Commentary

Measuring What Matters Most

What is the most important thing in your marketing plan to measure?

A) Campaign response.
B) Customer satisfaction.
C) Brand value.
D) Media mix efficiency.
E) All of the above.

The fact is that there are so many things to measure, more and more marketers are getting wrapped around the axle of measurement -- and wasting time, energy, and money chasing insight into the wrong things. Occasionally this is the result of prioritizing metrics based on what is easy to measure in an altruistic but misguided attempt to just "start somewhere." Sometimes, it comes from an ambitious attempt to apply rocket-science mathematics to questionable data in the search for definitive answers where none exist. But most often it is the challenge of being able to even identify what the most important metrics are. So here's a way to isolate those factors that are really critical -- and, thereby, the most critical metrics.

advertisement

advertisement

Let's say your company has identified a set of five-year goals, including targets for revenue, gross profit margin, new channel development, customer retention, and employee productivity. The logical first step is to make sure the goals are articulated in a form that facilitates measurement. For example, "opening new channels" isn't a goal. It's a wish. "Obtaining 30% market share in the wholesale distributor channel within five years" is a clear, measurable objective.

From those objective statements, you can quantitatively measure the size of the gap between where you are today and where you need to be in year X (the exercise of quantifying the objectives will see to that). But just measuring your progress on those specific measures might only serve to leave you well informed on your trip to Nowheresville.

To ensure success, you need to break each objective down into its component steps or stages. Working backwards, for example, achieving a 30% share goal in a new channel by year 5 might require that we have at least a 10% share by year 4. Getting to 10% might require that we have contracts signed with key distributors by year 3, which would mean having identified the right distributors and begun building relationships by year 2. And of course you would need all your market research, pricing, packaging, and supply chain plans completed by the end of year 1 so you could discuss the market potential intelligently with your prospective distributors.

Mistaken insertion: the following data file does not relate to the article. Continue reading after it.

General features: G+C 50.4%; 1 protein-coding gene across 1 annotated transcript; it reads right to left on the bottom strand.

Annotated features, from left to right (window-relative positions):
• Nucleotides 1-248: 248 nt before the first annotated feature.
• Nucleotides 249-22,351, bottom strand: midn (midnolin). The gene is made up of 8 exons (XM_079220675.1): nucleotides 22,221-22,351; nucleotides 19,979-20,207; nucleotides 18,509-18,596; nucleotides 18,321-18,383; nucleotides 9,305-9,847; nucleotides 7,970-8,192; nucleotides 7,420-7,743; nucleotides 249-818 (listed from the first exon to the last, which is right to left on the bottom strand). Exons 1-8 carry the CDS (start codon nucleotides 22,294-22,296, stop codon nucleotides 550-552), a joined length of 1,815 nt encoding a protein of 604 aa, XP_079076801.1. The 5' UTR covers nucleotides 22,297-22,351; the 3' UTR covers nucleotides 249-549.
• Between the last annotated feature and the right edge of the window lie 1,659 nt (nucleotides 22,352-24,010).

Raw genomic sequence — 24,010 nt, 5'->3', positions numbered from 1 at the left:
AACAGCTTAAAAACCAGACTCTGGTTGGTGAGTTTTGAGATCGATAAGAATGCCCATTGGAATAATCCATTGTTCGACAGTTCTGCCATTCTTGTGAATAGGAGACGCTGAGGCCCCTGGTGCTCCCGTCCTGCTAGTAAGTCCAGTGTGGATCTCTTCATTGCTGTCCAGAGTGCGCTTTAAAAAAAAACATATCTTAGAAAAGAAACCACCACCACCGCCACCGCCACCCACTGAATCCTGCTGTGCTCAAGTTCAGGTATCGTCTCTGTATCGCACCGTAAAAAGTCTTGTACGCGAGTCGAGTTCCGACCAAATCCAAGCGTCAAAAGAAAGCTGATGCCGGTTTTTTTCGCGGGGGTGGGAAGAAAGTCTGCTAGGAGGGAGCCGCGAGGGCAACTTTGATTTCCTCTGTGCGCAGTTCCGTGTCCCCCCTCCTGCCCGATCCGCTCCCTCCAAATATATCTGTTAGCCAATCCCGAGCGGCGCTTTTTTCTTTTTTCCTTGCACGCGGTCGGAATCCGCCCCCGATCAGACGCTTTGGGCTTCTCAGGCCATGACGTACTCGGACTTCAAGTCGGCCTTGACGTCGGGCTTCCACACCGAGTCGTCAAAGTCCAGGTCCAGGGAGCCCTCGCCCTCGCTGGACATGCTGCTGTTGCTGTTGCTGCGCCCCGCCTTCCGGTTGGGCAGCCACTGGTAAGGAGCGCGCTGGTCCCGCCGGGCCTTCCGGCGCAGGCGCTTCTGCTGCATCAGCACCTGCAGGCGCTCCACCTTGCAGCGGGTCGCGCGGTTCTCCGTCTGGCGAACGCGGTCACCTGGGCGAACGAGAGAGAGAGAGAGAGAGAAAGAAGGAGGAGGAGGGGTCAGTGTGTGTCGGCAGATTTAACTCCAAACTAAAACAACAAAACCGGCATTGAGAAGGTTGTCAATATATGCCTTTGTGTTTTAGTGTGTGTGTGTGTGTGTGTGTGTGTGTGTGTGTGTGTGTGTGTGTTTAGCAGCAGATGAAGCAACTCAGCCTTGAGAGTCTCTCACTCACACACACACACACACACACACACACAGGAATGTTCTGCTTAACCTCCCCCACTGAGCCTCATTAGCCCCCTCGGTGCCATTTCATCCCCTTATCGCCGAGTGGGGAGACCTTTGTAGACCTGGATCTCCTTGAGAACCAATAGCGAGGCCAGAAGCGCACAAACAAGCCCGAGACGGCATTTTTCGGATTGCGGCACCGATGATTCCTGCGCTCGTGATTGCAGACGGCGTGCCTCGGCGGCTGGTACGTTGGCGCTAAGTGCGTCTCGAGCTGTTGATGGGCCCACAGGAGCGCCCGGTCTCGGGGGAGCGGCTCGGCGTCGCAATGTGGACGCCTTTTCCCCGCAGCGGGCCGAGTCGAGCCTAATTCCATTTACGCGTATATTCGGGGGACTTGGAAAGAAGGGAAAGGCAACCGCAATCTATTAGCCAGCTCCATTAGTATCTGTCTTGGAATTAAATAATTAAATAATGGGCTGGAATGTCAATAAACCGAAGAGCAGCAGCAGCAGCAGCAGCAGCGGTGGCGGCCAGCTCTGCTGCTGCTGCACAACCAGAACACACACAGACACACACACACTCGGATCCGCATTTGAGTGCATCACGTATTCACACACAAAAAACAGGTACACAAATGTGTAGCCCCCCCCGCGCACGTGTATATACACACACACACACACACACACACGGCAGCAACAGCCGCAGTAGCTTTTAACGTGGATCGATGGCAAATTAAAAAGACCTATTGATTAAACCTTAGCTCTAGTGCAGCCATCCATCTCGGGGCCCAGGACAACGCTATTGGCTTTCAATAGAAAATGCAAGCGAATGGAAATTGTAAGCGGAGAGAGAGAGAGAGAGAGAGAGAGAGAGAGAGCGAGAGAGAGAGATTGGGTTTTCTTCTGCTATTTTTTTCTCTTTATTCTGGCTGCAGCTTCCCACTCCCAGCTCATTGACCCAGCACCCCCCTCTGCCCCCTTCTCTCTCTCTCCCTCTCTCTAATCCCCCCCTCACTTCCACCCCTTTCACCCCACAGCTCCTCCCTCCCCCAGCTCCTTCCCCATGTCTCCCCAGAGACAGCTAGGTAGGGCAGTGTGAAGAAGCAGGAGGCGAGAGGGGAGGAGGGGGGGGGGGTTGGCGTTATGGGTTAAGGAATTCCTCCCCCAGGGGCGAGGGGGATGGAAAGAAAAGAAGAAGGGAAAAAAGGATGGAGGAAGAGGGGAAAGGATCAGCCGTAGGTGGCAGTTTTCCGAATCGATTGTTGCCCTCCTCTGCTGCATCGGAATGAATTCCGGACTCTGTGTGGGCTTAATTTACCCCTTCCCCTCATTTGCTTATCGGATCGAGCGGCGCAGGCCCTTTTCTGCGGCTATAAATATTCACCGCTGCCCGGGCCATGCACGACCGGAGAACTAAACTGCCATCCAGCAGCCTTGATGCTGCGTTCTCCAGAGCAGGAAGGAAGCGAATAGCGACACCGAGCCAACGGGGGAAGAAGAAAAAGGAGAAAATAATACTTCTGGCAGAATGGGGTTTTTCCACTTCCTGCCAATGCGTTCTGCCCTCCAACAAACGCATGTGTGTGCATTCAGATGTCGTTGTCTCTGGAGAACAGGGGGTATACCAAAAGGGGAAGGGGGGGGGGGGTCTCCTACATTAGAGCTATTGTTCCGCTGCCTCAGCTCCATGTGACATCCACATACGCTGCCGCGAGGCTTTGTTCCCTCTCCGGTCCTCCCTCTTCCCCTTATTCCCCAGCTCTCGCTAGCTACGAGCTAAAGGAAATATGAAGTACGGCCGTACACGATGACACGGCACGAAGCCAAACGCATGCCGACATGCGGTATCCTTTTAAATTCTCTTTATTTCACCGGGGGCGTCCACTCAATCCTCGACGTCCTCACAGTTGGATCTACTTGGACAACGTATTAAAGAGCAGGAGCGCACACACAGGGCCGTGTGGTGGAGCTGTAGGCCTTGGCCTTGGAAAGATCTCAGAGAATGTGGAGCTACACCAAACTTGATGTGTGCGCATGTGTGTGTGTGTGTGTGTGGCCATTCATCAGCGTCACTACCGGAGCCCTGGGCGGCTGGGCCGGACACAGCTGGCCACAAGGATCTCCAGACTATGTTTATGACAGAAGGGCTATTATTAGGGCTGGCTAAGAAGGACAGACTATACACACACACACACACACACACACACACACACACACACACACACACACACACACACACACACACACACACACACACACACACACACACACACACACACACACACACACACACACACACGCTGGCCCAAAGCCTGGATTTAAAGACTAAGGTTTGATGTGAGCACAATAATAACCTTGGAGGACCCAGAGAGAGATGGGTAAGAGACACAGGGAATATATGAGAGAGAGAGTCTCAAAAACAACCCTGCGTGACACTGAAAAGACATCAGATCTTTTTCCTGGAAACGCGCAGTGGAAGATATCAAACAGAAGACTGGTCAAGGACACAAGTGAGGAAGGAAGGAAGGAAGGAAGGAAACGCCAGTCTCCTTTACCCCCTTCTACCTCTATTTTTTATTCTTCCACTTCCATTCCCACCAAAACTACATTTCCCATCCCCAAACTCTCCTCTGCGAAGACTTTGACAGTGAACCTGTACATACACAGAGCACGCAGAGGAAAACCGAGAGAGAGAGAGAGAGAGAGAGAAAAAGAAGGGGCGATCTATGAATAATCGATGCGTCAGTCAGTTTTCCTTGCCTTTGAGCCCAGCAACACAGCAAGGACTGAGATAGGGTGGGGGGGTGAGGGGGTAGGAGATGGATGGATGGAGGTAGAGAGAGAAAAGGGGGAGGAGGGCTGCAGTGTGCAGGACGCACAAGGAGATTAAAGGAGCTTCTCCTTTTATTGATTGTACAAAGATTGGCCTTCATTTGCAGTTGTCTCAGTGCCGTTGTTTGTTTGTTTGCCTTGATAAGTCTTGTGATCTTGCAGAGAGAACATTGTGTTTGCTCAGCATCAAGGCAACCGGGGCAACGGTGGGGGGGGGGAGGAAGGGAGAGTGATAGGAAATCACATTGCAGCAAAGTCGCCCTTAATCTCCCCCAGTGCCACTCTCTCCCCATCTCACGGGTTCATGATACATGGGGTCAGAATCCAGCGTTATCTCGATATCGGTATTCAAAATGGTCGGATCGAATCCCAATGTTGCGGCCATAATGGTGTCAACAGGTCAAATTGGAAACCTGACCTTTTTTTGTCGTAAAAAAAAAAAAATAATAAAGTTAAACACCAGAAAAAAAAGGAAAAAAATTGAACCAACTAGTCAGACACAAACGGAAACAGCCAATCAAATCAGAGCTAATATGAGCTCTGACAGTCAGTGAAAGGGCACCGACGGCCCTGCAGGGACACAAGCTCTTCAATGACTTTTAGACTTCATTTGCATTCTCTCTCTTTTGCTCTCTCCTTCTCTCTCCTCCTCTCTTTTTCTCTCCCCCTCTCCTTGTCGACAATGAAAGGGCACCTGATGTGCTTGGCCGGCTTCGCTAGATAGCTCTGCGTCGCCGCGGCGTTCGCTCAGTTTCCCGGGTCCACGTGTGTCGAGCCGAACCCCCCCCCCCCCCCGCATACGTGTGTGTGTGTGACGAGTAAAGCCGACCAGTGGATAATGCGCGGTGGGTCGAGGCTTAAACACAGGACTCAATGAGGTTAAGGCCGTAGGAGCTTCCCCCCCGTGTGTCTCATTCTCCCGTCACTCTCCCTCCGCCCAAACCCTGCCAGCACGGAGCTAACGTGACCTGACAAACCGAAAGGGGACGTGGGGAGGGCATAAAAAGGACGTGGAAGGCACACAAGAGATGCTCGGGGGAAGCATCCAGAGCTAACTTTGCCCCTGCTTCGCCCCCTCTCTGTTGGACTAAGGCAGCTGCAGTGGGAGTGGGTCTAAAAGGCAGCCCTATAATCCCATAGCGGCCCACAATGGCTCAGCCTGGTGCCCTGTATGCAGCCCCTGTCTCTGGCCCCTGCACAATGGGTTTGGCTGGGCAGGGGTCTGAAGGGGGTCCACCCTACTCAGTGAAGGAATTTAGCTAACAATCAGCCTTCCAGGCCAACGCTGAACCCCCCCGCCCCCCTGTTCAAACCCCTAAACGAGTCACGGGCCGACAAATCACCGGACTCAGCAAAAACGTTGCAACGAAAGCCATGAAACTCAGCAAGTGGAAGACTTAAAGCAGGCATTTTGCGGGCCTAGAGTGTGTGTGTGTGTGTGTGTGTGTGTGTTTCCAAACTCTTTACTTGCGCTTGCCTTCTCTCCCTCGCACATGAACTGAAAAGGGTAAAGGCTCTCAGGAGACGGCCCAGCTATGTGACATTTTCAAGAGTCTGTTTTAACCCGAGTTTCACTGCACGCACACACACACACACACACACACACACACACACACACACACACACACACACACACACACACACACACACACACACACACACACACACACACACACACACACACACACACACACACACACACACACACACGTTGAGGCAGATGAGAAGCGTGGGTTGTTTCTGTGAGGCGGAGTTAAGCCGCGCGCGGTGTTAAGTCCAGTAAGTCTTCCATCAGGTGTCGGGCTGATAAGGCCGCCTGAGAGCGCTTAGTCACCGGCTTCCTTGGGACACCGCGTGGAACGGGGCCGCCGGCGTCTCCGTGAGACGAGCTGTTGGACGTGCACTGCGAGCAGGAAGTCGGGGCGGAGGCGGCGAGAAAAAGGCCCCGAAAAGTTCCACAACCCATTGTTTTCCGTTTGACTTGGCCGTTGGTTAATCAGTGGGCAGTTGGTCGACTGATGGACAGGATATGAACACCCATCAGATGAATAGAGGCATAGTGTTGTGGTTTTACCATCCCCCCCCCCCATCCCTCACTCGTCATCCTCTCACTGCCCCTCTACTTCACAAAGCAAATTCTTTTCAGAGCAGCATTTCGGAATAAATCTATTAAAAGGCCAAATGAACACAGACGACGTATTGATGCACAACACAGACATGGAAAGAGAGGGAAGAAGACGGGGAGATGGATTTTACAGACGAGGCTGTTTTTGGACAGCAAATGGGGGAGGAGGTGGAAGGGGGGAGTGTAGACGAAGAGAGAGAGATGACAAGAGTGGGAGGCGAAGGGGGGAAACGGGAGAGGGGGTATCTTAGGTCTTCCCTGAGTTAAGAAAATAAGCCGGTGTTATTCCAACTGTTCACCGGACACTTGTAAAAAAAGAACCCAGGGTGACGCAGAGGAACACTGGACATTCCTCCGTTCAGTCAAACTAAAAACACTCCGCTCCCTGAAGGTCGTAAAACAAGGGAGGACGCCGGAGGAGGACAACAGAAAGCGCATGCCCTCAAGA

Metrics Insider

When you reverse-engineer the success trajectory on each of your goals, you will find the critical building block components. These are the critical metrics. Monitor your progress towards each of these sub-goals and you have a much greater likelihood of hitting your longer-range objectives.

Kaplan and Norton, the pair who brought you the Balanced Scorecard and Strategy Mapping, have a simple tool they call Success Mapping to help diagram this process of selecting key measures. Each goal is broken down into critical sub-goals. Each sub-goal has metrics that test your on-track performance. A sample diagram follows.

Metrics Insider

By focusing on your sub-goals, you can direct all measurement efforts to those things that really matter, and invest in measurement systems (read: people and processes, not just software) in a way that's linked to your overall business plan, not as an afterthought.

6 comments about "Measuring What Matters Most".
Check to receive email when comments are posted.
  1. Jeffrey Fry from Profit Prophet, December 22, 2009 at 2:45 p.m.

    Nice beginning on how to measure the intangibles of getting to where you want to be.

  2. Kevin Horne from Verizon, December 22, 2009 at 2:51 p.m.

    Someone please tell me where I submit Pat LaPointe's name for consideration for "top bloggers of 2009"...

    What a way to cap off the year. Maybe MediaPost should run this article every quarter so no one misses it...

  3. Seth Leeds from SPONSORIUM, December 22, 2009 at 2:57 p.m.

    This is ROO at its finest, and it encompasses everything on a marketer's toolbelt. More brands need to subscribe to this philosophy. And, oh by the way, Sponsorium markets the web-system that measures ROO.

  4. Matthew Smyers from RedShift, December 23, 2009 at 9:22 a.m.

    Well done. If more marketers applied a proven system of defining specific objectives and aligning those objectives with corresponding metrics to their digital campaigns, the industry would be much further along. Thanks for the Kaplan and Norton resource links.

  5. George Ayres, December 23, 2009 at 11:38 a.m.

    Thanks Pat. Very insightful as always. I enjoy reading your columns and find they can be applied to my clients immediately. Keep up the good work.

  6. Mike Einstein from the Brothers Einstein, December 24, 2009 at 10:16 a.m.

    Brand's don't survive on the basis of how they interpret data about us. They survive on the strength of how we feel about them.

    Any advertiser (a word conspiculously missing from this article) who would pay for this folly deserves exactly what they won't get.

Next story loading loading..